• the difficulty for the self monitored celiac patient to be able to make the decision that the celiac condition for them might be in remission or in an inactive (non-active) phase.

So where does this study and these reactions leave the self-monitoring celiac in relation to following a gluten-free diet which omits all oats and oat products?

Physicians, celiacs and celiac organizations such as CSA are going to be reluctant to change the guidelines and restrictions of the present gluten-free diet for any patient who is doing well. In addition and of critical importance, celiacs need to take heed of U.S.-based research studies which have evaluated avenins in oats as toxic.

As defined earlier, there are two protein groups which compose gluten. First are the gliadins which are soluble in alcohol/water solutions. The second group are the glutenins which are not soluble in alcohol/water solutions, but are soluble in some salt solutions.

The gliadin proteins are separated into Alpha, Beta and Gamma gliadins which contain intramolecular disulfide bonds. These bonds link one part of a polypeptide chain to another. The Omega proteins do not contain disulfide bonds which means that they do not contain cysteine (or probably methionine) in their primary structure. (see pp 638-639, Skerritt, Devery and Hill, "Gluten Intolerance: Chemistry, Celiac Toxicity, and Detection of Prolamins in Food," The American Association of Cereal Chemists, July 1990). Thus, the Alpha, Beta and Gamma gliadins are defined as toxic to celiacs whereas the Omaga gliadins are regarded as non-toxic to celiacs.

There are two amino acid sequences that have been found to be toxic in the Alpha, Beta, and Gamma gliadins: Pro-Ser-Gin-Gin and Gin-Gin-Gin-Pro. [Pro-proline, Gin-glutamine, Ser-serine]. The Omega gliadins do not contain these sequences. See the following table as referencing these details in an outline format.


Similarities of Amino Acid Sequences of Some Gains
and the Human Intestinal Adenovirus 12.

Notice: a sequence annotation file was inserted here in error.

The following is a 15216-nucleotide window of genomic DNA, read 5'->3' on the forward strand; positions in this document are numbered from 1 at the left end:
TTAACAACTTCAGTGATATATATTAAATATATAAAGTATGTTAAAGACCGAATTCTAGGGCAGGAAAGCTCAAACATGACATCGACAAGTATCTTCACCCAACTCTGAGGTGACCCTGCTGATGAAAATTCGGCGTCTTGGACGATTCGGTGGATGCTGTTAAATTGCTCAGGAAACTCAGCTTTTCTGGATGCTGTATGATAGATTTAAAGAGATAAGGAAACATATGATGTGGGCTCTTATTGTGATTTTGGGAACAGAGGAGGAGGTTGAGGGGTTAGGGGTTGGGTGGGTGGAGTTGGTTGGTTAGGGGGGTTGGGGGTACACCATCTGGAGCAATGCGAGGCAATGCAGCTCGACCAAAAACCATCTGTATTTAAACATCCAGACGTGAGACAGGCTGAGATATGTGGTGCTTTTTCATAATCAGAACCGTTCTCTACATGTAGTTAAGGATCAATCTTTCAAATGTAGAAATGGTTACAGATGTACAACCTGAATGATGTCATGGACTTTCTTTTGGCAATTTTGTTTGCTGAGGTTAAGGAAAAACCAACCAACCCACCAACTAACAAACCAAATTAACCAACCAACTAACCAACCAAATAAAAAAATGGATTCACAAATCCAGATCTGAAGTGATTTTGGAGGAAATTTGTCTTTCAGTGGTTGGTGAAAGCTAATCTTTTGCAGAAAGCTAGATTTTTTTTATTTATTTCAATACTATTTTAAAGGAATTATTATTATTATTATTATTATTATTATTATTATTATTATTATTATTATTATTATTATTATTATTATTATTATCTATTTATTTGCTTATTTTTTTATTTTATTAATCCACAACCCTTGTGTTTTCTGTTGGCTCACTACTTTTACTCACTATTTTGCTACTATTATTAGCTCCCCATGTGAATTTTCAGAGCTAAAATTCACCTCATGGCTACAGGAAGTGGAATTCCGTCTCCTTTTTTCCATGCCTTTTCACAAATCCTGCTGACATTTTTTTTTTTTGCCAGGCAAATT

Prolamin Amino Acid Sequence
Alpha, Beta & Gamma gliadins (Wheat, toxic) -Pro-Ser-Gin-Gin-...-Gin-Gin-Gin-Pro-
IIMW glutenines (Wheat, toxin) -Pro-Ser-Gin-Gin-...
LMW glutenines (Wheat, toxic) -Pro-Ser-Gin-Gin-...-Gin-Gin-Gin-Pro-
Avenin (Oats, toxic) Gin-Gin-Gin-Pro-
Secalin (Rye, toxic) -Pro-Gin-Gin-Gin-
Gamma hordein (Barley, toxic) -Pro-Ser-Val-Gin
Zein (Maize, nontoxic) -Gin-Gin-Gin-Gin-
Ad 12 E1b (Virus, toxic) -Pro-Ser-Gin-Cys-


Note: Rice does not contain any similar amino acid sequences.
[Pro=proline, Gin=glutamine, Ser=serine, Val=valine, Cys=cysteine.]

Sources:

John Skerritt, Jannine Devery, and Amanda Hill, "Gluten Intolerance: Chemistry, Celiac Toxicity, and Detection of Prolamins in Food," The American Association of Cereal Chemists, July 1990, 35:638-639.

G.L. Mantzais, et al, "Cellular Hypersensitivity to a Synthetic Dodecapeptide Derived From Human Adenovirus 12 which Resembles a Sequence of A-gliadin in Patients with Coeliac Disease," Scandinavian Journal of Gastroenterology, 1991, 26:393-398.

Michael N. Marsh, "Celiac Sprue: Gluten, MHC, and Intestinal Immunopathy," New England Journal of Medicine, Dec 12, 1991, 102:333.

Donald Kasarda, "Toxic Cereal Grains in Coeliac Disease," unpublished paper, 6.

(Prepared by Leon H. Rottmann, Editor in consultation with members of the CSA Medical Advisory Board. 1996)